Perhaps Google took  a lesson to converge all sharing systems into one giant platform. Google is creating an unified army for battle. Google’s services are soon going to inter-collaborate into one giant social platform, and in the process steal some teeth from Facebook.

“We’d like to bring the nuance and richness of real-life sharing to software. We want to make Google better by including you, your relationships, and your interests. And so begins the Google+ project”, says  Vic Gundotra, Senior Vice President, Engineering at Google.

 

 

+Circles: share what matters, with the people who matter most

 

Circle around life

What’s in it: You share different things with different people. So sharing the right stuff with the right people shouldn’t be a hassle. Circles makes it easy to put your friends from Saturday night in one circle, your parents in another, and your boss in a circle by himself – just like real life.

Google Speaks:  “What do people actually do?” And we didn’t have to search far for the answer. People in fact share selectively all the time—with their circles.
From close family to foodies, we found that people already use real-life circles to express themselves, and to share with precisely the right folks. So we did the only thing that made sense: we brought Circles to software. Just make a circle, add your people, and share what’s new—just like any other day.

+Sparks: strike up a conversation, about pretty much anything

 

Sparking Life

What’s in it: Tell Sparks what you’re into and it will send you stuff it thinks you’ll like, so when you’re free, there’s always something cool to watch, read, or share.

Google Speaks: The web, of course, is filled with great content—from timely articles to vibrant photos to funny videos. And great content can lead to great conversations. We noticed, however, that it’s still too hard to find and share the things we care about—not without lots of work, and lots of noise. So, we built an online sharing engine called Sparks.

 

 

+Hangouts: stop by and say hello, face-to-face-to-face

 

Hangout with life

What’s in it: With Hangouts, the unplanned meet-up comes to the web for the first time. Let specific buddies (or entire circles) know you’re hanging out and then see who drops by for a face-to-face-to-face chat. Until teleportation arrives, it’s the next best thing.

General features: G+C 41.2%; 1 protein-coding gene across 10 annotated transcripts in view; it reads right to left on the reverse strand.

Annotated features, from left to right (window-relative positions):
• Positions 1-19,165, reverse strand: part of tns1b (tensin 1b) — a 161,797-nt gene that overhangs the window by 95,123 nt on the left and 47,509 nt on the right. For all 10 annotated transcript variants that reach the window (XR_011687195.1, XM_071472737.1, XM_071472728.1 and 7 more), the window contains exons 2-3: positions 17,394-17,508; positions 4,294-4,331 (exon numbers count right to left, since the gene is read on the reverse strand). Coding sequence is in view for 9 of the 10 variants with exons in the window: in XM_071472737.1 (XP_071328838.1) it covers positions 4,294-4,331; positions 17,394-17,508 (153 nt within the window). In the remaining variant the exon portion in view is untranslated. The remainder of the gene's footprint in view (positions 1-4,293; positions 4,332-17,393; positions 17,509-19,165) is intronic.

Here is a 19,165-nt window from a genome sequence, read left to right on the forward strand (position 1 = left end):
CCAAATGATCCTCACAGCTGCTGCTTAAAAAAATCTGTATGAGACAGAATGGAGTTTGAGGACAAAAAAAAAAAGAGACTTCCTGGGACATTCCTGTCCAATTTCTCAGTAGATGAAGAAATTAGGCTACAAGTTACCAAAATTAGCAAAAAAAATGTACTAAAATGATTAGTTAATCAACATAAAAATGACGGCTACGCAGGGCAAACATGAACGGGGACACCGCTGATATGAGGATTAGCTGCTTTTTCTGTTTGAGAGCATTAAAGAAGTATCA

Google Speaks: Just think, when you walk into the pub or step onto your front porch, you’re in fact signaling to everyone around, “Hey, I’ve got some time, so feel free to stop by.” Further, it’s this unspoken understanding that puts people at ease, and encourages conversation. But today’s online communication tools (like instant messaging and video-calling) don’t understand this subtlety. With Google+ we wanted to make on-screen gatherings fun, fluid and serendipitous, so we created Hangouts.

+Mobile: share what’s around, right now, without any hassle

 

Mobility in life

What’s in it: Taking photos is fun. Sharing photos is fun. Getting photos off your phone is pretty much the opposite of fun. With Instant Upload, your photos and videos upload themselves automatically, to a private album on Google+.  All you have to do is decide who to share them with.

Google Speaks: Getting photos off your phone is a huge pain, so most of us don’t even bother. Of course pictures are meant to be shared, not stranded, so we created Instant Upload to help you never leave a photo behind. While you’re snapping pictures, and with your permission, Google+ adds your photos to a private album in the cloud. This way they’re always available across your devices—ready to share as you see fit.

+Mobile-
+Huddle: Huddling your groups in

 

Huddle in Life

What’s in it: Texting is great, but not when you’re trying to get six different people to decide on a movie. Huddle turns all those different conversations into one simple group chat, so everyone gets on the same page all at once. Your thumbs will thank you.

Google Speaks: Phone calls and text messages can work in a pinch, but they’re not quite right for getting the gang together. So Google+ includes Huddle, a group messaging experience that lets everyone inside the circle know what’s going on, right this second.

Google Hopes you join in, but its entirely +You.

Roll back to 1985, when Chip Morningstar and Joseph Romero in designing LucasFilm’s multi-palyer online game Habitat.  This is when the word ‘Avatar’ was coined in its then context. Since then Avatars, Actors and Characters have some terms that describe the virtual representation of the player or user in varied contexts.

In the recent years, a stigma of focused effort has been constituted to establish a social context between the learner and the learning platform (be it any form of learning content).

In simple and practical terms, a Character or Avatar creates a social representation of a real person into a designated role within the learning program. Relating this to the current Healthcare Learning and Educational landscape, the involved persons are majorly Physicians, Students, Clinicians, Academicians and other allied healthcare professionals. Each individual applies to its specific competency role in the industry.

As we speak about the industry specific title, each title is entitled to a role which performs its designated role in a Practice-Based environment. A Practice-Based environment demands only and only Practice in Practical.

The challenge here is how does e-Learning transform learning to be virtual yet practical. How can e-Learning in it’s inorganic matter deliver results similar to that of organic and practical methods.